Last July, Bruce Peterson, who farms with his brothers, Brian and Chris, near Northfield, Minnesota, was getting ready to buy some of his fertilizer for the 2012 corn crop.
“Once we buy fertilizer, we'll hedge a portion of the crop,” he says. The timing, especially this year, can be tricky.
But, as Bruce puts it, “if you're willing to have a significant outlay on one input, you should be willing to put a price floor on corn with hedge-to-arrive contracts, futures, or options.”
There is risk to not doing that. What looks like a positive margin of high-priced corn over high-priced fertilizer could shrink drastically if the Petersons buy fertilizer now and wait to sell 2012 corn later at a lower price.
“It probably makes sense to sell 10%, 15%, or 20% of the crop – maybe not the same day you buy the input but when there's an uptick in the market,” he says.
Bruce and Chris consult once a week with a consulting service, Commodity and Ingredient Hedging, a Chicago-based firm founded in 1999 that specializes in helping producers lock in profitable margins with forward pricing. Chris, who runs the farm's 14,000-head hog-finishing operation makes separate calls to CIH.
The three brothers farm almost 6,000 acres of corn, soybeans, and a small amount of alfalfa in a partnership called Far-Gaze Farms. Bruce calls himself the “point man on fertilizer.” Brian buys diesel fuel for the farm's machinery and propane for drying. Chris buys seed. “We'll kind of bounce ideas off of each other,” Bruce says.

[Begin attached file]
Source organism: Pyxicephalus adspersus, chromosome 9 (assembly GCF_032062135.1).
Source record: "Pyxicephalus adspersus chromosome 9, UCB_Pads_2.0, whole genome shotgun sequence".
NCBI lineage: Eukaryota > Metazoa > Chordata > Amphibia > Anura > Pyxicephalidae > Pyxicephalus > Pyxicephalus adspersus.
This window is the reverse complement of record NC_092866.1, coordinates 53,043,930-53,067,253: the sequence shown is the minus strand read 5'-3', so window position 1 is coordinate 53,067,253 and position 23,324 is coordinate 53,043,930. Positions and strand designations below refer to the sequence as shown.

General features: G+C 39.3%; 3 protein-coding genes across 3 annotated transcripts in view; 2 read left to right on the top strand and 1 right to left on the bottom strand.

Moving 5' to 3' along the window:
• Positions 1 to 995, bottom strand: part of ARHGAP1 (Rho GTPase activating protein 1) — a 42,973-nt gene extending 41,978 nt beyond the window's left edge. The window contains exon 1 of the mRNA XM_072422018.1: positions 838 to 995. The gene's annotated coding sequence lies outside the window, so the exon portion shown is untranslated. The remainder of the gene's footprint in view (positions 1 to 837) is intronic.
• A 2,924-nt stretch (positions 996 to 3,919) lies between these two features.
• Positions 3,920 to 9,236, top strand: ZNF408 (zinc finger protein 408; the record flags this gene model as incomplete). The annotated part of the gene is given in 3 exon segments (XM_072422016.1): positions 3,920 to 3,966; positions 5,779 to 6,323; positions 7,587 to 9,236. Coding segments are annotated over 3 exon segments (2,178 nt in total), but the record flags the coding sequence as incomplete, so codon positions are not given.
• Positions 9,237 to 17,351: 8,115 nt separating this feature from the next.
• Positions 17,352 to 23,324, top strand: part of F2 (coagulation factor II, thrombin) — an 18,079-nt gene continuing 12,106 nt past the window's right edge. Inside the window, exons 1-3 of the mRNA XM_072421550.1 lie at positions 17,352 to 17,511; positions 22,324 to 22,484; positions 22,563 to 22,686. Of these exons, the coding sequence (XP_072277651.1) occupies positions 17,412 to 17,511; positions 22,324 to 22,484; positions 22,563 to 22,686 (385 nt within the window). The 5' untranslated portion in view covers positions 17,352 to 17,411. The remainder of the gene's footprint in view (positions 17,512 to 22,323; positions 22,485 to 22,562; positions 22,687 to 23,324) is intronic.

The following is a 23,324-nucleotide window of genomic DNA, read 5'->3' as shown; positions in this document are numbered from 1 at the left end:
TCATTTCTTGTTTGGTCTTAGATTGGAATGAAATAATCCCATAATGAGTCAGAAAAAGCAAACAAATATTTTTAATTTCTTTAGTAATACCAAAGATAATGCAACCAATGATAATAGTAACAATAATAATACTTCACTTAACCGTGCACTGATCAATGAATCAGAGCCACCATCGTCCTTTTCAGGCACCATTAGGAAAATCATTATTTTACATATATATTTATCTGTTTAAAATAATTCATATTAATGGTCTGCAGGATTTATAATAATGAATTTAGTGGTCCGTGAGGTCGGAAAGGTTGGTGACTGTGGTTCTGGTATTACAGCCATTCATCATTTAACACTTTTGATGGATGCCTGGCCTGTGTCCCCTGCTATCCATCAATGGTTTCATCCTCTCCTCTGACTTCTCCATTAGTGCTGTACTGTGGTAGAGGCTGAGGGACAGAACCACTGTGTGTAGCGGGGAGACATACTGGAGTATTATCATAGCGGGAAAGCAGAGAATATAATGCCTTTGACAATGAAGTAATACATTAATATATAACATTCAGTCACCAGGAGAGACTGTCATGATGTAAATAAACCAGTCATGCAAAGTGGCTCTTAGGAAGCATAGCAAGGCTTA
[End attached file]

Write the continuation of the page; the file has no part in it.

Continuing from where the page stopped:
Far-Gaze Farms has been working with CIH for about six years. The firm uses each client's history of yields and costs, as well as historical futures prices to compare potential margins with historical ones, says Jon Greteman, a CIH account executive in West Des Moines, Iowa. It doesn't try to forecast price trends.
For crop farmers, the service costs $3,600 a year for a minimum of 52 sessions of consulting, regardless of farm size. Livestock producers pay $9,000 annually.
Except during busy planting and harvest seasons, most weekly consulting sessions are in front of a computer, using GoToMeeting conferencing software to look at charts and data. Each client has his or her own Web-based dashboard that shows margins. For new clients, entering cost and production records can be time-consuming, Greteman says. “In the long term, it definitely pays off to make good decisions.”
Historical trends in grain futures prices are easy to find. Records for input prices can be more challenging. Greteman says heating oil prices give an approximate history of trends for diesel fuel. Natural gas prices are a proxy for anhydrous ammonia.
His clients rarely use futures in those commodities to hedge their costs, though. The minimum volume can be too big (42,000 gallons for heating oil). And natural gas prices don't track perfectly with anhydrous, creating basis risk.
“We can still make decisions when they're locking contracts in,” Greteman says, “and then they can go to their fuel supplier and lock in the amount they need physically.”